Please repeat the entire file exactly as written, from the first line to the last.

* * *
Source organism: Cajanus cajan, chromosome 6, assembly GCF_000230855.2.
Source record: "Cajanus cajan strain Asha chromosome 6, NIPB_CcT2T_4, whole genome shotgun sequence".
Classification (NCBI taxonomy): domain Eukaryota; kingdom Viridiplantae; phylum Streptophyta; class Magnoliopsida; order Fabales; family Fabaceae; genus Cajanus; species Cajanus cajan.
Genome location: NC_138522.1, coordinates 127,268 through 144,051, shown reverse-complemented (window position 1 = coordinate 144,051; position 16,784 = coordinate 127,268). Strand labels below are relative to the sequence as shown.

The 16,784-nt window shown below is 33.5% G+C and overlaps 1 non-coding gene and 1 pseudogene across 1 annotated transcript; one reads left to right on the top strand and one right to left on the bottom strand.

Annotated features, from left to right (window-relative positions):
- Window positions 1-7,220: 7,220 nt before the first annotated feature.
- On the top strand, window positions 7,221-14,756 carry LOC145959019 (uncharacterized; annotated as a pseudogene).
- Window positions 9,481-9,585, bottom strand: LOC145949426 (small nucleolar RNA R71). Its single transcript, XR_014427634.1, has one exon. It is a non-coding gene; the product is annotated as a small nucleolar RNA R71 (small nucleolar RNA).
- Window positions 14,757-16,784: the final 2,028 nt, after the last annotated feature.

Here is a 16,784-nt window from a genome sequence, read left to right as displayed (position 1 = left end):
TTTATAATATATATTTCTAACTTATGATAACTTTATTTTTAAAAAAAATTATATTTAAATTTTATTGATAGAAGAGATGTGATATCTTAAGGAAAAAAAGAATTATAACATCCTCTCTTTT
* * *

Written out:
Source organism: Cajanus cajan, chromosome 6, assembly GCF_000230855.2.
Source record: "Cajanus cajan strain Asha chromosome 6, NIPB_CcT2T_4, whole genome shotgun sequence".
Classification (NCBI taxonomy): domain Eukaryota; kingdom Viridiplantae; phylum Streptophyta; class Magnoliopsida; order Fabales; family Fabaceae; genus Cajanus; species Cajanus cajan.
Genome location: NC_138522.1, coordinates 127,268 through 144,051, shown reverse-complemented (window position 1 = coordinate 144,051; position 16,784 = coordinate 127,268). Strand labels below are relative to the sequence as shown.

The 16,784-nt window shown below is 33.5% G+C and overlaps 1 non-coding gene and 1 pseudogene across 1 annotated transcript; one reads left to right on the top strand and one right to left on the bottom strand.

Annotated features, from left to right (window-relative positions):
- Window positions 1-7,220: 7,220 nt before the first annotated feature.
- On the top strand, window positions 7,221-14,756 carry LOC145959019 (uncharacterized; annotated as a pseudogene).
- Window positions 9,481-9,585, bottom strand: LOC145949426 (small nucleolar RNA R71). Its single transcript, XR_014427634.1, has one exon. It is a non-coding gene; the product is annotated as a small nucleolar RNA R71 (small nucleolar RNA).
- Window positions 14,757-16,784: the final 2,028 nt, after the last annotated feature.

Here is a 16,784-nt window from a genome sequence, read left to right as displayed (position 1 = left end):
TTTATAATATATATTTCTAACTTATGATAACTTTATTTTTAAAAAAAATTATATTTAAATTTTATTGATAGAAGAGATGTGATATCTTAAGGAAAAAAAGAATTATAACATCCTCTCTTTT